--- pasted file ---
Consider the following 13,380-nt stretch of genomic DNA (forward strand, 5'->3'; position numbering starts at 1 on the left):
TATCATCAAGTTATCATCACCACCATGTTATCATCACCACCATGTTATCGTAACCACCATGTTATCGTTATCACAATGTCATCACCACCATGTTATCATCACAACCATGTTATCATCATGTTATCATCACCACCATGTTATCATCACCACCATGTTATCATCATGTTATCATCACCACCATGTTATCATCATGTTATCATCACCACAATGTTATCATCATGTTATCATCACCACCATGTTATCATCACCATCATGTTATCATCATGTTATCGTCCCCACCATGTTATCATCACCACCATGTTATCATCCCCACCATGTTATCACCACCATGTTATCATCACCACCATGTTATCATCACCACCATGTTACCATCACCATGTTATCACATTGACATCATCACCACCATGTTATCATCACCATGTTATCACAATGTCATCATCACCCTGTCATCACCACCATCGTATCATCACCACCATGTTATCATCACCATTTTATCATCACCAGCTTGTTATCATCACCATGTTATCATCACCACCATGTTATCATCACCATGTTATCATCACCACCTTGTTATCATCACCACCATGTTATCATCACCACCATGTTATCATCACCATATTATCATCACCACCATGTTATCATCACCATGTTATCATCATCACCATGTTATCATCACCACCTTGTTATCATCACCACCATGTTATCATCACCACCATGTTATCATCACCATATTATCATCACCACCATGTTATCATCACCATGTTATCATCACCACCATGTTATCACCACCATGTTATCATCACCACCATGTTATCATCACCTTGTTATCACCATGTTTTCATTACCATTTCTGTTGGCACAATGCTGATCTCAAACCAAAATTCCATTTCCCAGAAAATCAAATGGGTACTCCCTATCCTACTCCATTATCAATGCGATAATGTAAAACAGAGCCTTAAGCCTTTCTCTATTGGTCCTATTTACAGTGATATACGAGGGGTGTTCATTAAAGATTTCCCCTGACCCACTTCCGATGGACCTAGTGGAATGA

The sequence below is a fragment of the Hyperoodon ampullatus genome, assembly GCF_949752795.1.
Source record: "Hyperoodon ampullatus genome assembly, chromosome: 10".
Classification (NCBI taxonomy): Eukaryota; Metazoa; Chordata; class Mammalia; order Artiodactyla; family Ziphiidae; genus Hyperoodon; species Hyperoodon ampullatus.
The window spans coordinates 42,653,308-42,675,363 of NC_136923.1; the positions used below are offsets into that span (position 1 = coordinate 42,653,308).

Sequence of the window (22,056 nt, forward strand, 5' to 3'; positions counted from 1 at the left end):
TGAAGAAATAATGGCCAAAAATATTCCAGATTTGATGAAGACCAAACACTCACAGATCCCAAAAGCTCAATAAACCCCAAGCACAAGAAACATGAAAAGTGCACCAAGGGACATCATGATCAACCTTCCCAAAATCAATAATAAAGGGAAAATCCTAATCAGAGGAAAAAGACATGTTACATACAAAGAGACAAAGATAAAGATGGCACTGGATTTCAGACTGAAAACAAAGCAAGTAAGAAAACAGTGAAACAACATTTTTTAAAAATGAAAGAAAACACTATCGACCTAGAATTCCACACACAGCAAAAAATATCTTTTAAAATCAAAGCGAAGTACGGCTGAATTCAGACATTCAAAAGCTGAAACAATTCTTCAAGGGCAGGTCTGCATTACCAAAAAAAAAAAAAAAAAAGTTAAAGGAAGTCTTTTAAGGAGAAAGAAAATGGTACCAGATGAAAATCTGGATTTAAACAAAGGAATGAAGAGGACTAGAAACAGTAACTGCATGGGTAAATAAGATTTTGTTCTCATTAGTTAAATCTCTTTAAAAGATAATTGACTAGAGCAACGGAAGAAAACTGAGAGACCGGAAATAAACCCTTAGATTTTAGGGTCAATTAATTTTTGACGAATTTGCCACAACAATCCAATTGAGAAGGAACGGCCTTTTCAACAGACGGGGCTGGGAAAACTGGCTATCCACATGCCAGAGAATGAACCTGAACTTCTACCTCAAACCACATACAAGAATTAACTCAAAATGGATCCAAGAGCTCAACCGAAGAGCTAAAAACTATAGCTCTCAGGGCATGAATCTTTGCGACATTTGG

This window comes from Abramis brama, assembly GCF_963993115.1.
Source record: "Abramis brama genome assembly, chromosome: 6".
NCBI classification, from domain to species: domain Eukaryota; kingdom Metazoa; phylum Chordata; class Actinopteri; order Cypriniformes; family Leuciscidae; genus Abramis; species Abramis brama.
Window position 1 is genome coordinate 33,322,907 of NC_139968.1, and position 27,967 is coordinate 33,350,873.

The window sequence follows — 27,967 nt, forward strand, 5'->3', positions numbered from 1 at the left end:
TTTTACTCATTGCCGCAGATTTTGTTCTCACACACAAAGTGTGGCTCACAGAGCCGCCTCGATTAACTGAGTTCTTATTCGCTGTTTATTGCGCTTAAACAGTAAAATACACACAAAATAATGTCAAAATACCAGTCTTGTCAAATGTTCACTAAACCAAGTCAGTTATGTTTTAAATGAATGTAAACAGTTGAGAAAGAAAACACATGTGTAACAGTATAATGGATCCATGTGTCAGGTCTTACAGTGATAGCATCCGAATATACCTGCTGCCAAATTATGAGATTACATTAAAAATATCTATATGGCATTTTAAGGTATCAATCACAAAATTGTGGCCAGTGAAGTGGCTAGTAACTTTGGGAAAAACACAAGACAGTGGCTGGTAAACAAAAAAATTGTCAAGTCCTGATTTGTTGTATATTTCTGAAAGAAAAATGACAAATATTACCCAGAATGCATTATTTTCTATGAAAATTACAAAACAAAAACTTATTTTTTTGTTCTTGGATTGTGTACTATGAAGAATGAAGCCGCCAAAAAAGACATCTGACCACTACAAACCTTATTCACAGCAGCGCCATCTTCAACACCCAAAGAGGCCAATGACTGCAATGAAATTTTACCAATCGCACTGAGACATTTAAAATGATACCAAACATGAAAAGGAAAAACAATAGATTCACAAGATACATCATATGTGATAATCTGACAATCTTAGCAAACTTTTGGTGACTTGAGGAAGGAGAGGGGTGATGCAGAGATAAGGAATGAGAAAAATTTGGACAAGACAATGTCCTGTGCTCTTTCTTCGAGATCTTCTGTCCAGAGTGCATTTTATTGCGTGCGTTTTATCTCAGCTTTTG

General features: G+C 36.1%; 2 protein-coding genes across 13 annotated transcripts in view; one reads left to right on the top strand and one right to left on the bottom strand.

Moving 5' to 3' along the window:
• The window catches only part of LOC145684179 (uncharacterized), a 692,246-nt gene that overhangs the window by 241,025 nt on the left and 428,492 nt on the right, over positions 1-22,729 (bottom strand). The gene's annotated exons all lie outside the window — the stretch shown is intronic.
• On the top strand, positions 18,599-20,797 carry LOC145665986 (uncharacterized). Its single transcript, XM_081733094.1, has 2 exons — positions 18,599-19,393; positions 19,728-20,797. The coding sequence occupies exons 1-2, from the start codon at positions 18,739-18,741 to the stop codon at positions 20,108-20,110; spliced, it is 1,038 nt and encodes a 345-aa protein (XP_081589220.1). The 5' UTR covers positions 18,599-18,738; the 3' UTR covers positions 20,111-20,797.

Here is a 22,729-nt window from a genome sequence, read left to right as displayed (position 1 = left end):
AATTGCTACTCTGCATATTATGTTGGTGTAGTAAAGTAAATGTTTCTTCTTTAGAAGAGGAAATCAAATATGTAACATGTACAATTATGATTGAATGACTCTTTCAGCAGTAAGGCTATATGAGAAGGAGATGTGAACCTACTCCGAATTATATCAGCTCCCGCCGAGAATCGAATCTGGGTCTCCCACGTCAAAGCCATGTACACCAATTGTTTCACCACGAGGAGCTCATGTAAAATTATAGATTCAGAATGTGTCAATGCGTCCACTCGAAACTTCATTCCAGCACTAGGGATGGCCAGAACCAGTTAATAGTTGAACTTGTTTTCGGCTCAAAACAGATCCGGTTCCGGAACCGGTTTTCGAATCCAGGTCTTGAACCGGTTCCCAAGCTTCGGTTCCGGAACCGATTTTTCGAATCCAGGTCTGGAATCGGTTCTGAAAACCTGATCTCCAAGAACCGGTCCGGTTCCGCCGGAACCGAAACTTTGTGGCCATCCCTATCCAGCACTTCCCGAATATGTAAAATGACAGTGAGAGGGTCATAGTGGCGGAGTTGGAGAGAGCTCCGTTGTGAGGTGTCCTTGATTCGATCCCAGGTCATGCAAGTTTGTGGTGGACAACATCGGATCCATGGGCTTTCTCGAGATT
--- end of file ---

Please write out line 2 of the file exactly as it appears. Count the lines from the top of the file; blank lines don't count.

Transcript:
TATCATCAAGTTATCATCACCACCATGTTATCATCACCACCATGTTATCGTAACCACCATGTTATCGTTATCACAATGTCATCACCACCATGTTATCATCACAACCATGTTATCATCATGTTATCATCACCACCATGTTATCATCACCACCATGTTATCATCATGTTATCATCACCACCATGTTATCATCATGTTATCATCACCACAATGTTATCATCATGTTATCATCACCACCATGTTATCATCACCATCATGTTATCATCATGTTATCGTCCCCACCATGTTATCATCACCACCATGTTATCATCCCCACCATGTTATCACCACCATGTTATCATCACCACCATGTTATCATCACCACCATGTTACCATCACCATGTTATCACATTGACATCATCACCACCATGTTATCATCACCATGTTATCACAATGTCATCATCACCCTGTCATCACCACCATCGTATCATCACCACCATGTTATCATCACCATTTTATCATCACCAGCTTGTTATCATCACCATGTTATCATCACCACCATGTTATCATCACCATGTTATCATCACCACCTTGTTATCATCACCACCATGTTATCATCACCACCATGTTATCATCACCATATTATCATCACCACCATGTTATCATCACCATGTTATCATCATCACCATGTTATCATCACCACCTTGTTATCATCACCACCATGTTATCATCACCACCATGTTATCATCACCATATTATCATCACCACCATGTTATCATCACCATGTTATCATCACCACCATGTTATCACCACCATGTTATCATCACCACCATGTTATCATCACCTTGTTATCACCATGTTTTCATTACCATTTCTGTTGGCACAATGCTGATCTCAAACCAAAATTCCATTTCCCAGAAAATCAAATGGGTACTCCCTATCCTACTCCATTATCAATGCGATAATGTAAAACAGAGCCTTAAGCCTTTCTCTATTGGTCCTATTTACAGTGATATACGAGGGGTGTTCATTAAAGATTTCCCCTGACCCACTTCCGATGGACCTAGTGGAATGA